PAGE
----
#error Blitz is configured with –enable-threadsafe

#error Blitz is configured with --enable-threadsafe, 
but no compiler thread support is found. 
Did you forget, e.g., "--pthread"?

This message might be quite confusing, as typically, you will blindly take “–pthread” and pass directly into g++. However, g++ have other option :)


DDD – compilation fails: strclass.C: In function ‘std::istream& operator>>(std::istream&, string&)’: error: ‘EOF’ was not declared in this scope

If you have an issue while compiling DDD

strclass.C: In function ‘std::istream& operator>>(std::istream&, string&)’:
strclass.C:1546:35: error: ‘EOF’ was not declared in this scope

Go ahead, and thanks this guy http://garricksblog.blogspot.com/2012/02/mid-terms-and-build-errors.html.

quote: “It turns out that the constant EOF was not probably declared by including stdio.h. So I went ahead and added that in:

homer@homer-desktop:~/MyPrograms/ProgramSourceCode/ddd-3.3.12$ diff ddd/strclass.C ddd/strclass.C.old


< #include

I owe you a beer ;)

Theme, you can fall in love with :)

    Recently, while reading Getting started with tmux, I have read about really nice theme -“SOLARIZED”. You can find it here: http://ethanschoonover.com/solarized

    There is a predefined profile for iTerm, so you are good to go straight after downloading it. Highly recomended.

Getting Started with tmux by Victor Quinn, J.D.


Summary: short and straight to the point

This book is one of these short manuals where you get exactly what you need. Simple and straightforward explanation of the tool, helpful examples, and real life cases that show how can you improve with tmux with really not too much effort.

You are literally guided step by step in each case and it is really hard to get lost. In my opinion, samples do really reflect activities that most people do while working with ssh. It is not just a random set of advices taken from the internet.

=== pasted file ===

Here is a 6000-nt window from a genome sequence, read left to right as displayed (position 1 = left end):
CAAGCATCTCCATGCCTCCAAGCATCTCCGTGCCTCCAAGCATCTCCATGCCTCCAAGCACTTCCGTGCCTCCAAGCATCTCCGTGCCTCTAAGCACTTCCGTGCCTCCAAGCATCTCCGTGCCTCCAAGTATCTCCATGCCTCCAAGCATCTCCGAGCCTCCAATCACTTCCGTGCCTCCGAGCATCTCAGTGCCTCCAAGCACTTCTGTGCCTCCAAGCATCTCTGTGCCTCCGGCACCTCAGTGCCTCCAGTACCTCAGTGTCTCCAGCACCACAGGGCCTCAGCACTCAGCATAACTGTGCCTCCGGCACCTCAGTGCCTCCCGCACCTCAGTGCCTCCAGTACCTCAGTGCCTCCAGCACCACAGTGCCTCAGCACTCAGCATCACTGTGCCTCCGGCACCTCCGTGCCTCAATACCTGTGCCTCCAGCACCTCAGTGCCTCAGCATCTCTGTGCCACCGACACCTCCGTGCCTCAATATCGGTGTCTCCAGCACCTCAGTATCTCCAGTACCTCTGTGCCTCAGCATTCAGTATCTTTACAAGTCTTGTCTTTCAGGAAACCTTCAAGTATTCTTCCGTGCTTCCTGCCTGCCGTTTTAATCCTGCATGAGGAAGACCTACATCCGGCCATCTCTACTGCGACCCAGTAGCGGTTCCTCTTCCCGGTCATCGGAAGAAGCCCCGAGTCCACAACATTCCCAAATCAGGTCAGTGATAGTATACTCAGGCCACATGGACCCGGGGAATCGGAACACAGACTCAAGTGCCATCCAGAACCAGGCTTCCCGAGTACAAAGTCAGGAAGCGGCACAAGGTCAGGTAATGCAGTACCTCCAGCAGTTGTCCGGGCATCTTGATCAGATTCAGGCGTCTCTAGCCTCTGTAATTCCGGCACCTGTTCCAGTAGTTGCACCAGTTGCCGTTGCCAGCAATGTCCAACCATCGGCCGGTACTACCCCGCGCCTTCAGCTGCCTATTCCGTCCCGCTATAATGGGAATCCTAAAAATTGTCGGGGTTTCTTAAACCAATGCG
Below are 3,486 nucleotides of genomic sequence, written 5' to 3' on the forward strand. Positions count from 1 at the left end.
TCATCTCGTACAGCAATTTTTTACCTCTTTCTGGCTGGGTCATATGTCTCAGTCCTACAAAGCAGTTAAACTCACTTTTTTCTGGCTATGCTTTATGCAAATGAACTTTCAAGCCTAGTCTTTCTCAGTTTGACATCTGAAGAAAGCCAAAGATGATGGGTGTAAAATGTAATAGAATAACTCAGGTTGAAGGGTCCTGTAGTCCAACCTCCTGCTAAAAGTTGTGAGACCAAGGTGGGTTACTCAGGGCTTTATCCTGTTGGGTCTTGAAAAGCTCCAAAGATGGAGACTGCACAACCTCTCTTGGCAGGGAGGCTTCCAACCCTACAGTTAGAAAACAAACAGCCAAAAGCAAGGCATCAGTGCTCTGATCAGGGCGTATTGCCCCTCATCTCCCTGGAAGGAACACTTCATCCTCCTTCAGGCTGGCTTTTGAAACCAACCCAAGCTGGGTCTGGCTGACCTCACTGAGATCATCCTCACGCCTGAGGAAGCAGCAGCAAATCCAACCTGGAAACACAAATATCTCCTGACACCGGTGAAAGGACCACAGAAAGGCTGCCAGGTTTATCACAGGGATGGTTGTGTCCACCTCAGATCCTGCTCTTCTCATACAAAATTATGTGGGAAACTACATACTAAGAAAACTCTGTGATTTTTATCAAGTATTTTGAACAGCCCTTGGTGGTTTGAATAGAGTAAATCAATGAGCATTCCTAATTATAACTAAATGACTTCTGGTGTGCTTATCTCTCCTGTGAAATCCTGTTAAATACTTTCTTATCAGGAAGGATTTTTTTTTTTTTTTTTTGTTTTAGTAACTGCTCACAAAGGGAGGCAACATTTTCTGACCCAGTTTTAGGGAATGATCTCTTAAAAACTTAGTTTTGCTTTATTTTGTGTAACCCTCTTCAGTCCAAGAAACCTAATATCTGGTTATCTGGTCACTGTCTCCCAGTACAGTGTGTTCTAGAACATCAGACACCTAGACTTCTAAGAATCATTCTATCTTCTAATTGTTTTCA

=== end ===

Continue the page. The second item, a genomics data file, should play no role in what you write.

And, you get this nicely organized Appendix with all the key bindings used through out the chapters.

I would recommend this one for anyone who haven’t heard about tmux yet, but works with ssh a lot.

e-book: Getting Started with tmux

Modern Perl Best Practices by Damian Conway


Summary: Highly recommended

Whether you want to watch this video heavily depends on how much Perl do you use, and how much do you appreciate good advices.

If you work with Perl on day to day basis, and you want to improve by applying some of the good practices, really consider this one. Damian Conway goes over variety of topics here and presents best practices. Of course the term best is heavily biassed here, as author shows what is the best in his opinion. It not always must be the case, but still, huge part of the video shows you really good practices, while remaining one presents almost best practices.

What is really worth to watch is the approach to certain topics and, to my surprise, some of the ideas can be easily adapted to Python as well. Of course you can’t get them directly, but concepts and ideas are really worth taking them into Python instead of Perl. This, for example refers to hash map manipulations, passing arbitrary number of arguments via dictionary, naming conventions, data layout in the code, code formatting and documentation, etc. Even though you won’t be able to apply these rules directly, you will be still able to follow them.

As for perl itself, there were few surprises in the video that caught my attention (I am just a casual perl developer). I was caught by some builtins (e.g. enumeration), I was surprised by some conventions that can do you lots of harm when incorrectly used (e.g. scalar vs. list context), and in general it was real eye-opener in many cases (but that might be the result of my rather reduced activity when it comes to day to day usage of language).

If you ask about lecture delivery, video quality, and material preparation – they are simply top-notch.

As for the best practices themselves, these are not defined by simple set of rules, but your attitude towards excellence in what you do – as Damian points out at the end.

Highly recommended.

How to import Safari bookmarks into Opera 25

It is not an easy task. Unfortunately, it doesn’t work out of the box, but you can cheat Opera a little bit.

So, to get all bookmarks from Safari inside Opera 25 you have to use Chrome :) Install Opera, install Chrome.

After starting Chrome, it will ask you to import bookmarks from Safari – agree to do this.

Then, open Terminal window and execute following command

cd ~/Library/Application\ Support/com.operasoftware.Opera
cp ./Bookmarks ./Bookmarks~
cp ../Google/Chrome/Default/Bookmarks .

And, that’s it :)

You have all your Safari bookmarks inside Opera.

NOTE! Opera 26 – 26.0.1656.24 gives you the option to import bookmarks directly from Opera -> Import Bookmarks and Settings … !!

Keynote – disable snap to objects